>>> [fmt|{3 + pi + "hello":10}|]

<interactive>:99:10: error:
    • No instance for (Floating [Char]) arising from a use of ‘pi’

Custom Delimiters

If { and } does not fit your needs, for example if you are formatting a lot of json, you can use custom delimiters. All quasi quoters have a parametric form which accepts custom delimiters. Due to template haskell stage restriction, you must define your custom quasi quoter in an other module.

For example, in MyCustomDelimiter.hs:

module MyCustomQQ where

import Language.Haskell.TH.Quote

import PyF

myCustomFormatter :: QuasiQuoter
myCustomFormatter = mkFormatter "fmtWithDelimiters" (fmtConfig {
  delimiters = ('@','!')

Later, in another module:

import MyCustomQQ

-- ...

[myCustomFormatter|pi = @pi:2.f!|]

Escaping still works by doubling the delimiters, @@!!@@!! will be formatted as @!@!.

Have a look at PyF.mkFormatter for all the details about customization.

Difference with the Python Syntax

The implementation is unit-tested against the reference python implementation (python 3.6.4) and should match its result. However some formatters are not supported or some (minor) differences can be observed.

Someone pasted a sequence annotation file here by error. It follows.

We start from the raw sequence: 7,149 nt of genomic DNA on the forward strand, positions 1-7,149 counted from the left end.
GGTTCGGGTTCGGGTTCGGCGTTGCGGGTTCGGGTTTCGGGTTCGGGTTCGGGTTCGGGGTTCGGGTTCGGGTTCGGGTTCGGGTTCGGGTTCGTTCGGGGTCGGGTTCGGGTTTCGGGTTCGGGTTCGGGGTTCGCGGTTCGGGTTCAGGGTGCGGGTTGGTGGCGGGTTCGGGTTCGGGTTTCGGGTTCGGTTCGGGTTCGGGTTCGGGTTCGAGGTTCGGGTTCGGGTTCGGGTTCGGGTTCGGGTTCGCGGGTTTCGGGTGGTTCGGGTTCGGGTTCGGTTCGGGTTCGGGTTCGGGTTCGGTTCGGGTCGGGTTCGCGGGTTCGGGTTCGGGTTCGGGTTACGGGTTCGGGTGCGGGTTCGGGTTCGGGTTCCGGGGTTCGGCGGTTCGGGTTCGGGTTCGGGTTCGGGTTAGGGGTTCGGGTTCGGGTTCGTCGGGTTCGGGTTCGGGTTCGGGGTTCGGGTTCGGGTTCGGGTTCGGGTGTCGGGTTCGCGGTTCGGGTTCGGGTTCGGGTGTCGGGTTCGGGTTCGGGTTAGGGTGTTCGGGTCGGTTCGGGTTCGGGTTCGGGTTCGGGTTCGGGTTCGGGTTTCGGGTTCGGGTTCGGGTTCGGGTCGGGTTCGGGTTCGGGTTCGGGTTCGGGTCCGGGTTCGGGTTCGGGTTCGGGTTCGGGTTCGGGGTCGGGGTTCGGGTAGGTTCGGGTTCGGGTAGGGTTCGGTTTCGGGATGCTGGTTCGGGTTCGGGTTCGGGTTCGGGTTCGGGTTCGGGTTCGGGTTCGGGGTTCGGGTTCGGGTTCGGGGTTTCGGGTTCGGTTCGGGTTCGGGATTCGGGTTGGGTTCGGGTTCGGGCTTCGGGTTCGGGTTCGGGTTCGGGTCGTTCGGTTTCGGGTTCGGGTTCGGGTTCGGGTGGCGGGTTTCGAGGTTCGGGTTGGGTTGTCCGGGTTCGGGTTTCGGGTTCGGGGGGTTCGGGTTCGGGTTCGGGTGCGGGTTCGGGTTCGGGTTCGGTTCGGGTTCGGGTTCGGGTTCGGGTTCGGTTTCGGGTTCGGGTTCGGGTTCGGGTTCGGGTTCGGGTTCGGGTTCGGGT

Not supported

  • Number n formatter is not supported. In python this formatter can format a number and use current locale information for decimal part and thousand separator. There is no plan to support that because of the impure interface needed to read the locale.
  • Python support sub variables in the formatting options in every places, such as {expression:.{precision}}. We only support it for precision and width. This is more complexe to setup for others fields.
  • Python literal integers accepts binary/octal/hexa/decimal literals, PyF only accept decimal ones, I don't have a plan to support that, if you really need to format a float with a number of digit provided as a binary constant, open an issue.
  • Python support adding custom formatters for new types, such as date. This may be really cool, for example [fmt|{today:%Y-%M-%D}. I don't know how to support that now.


  • General formatters g and G behaves a bit differently. Precision influence the number of significant digits instead of the number of the magnitude at which the representation changes between fixed and exponential.
  • Grouping options allows grouping with an _ for floating point, python only allows ,.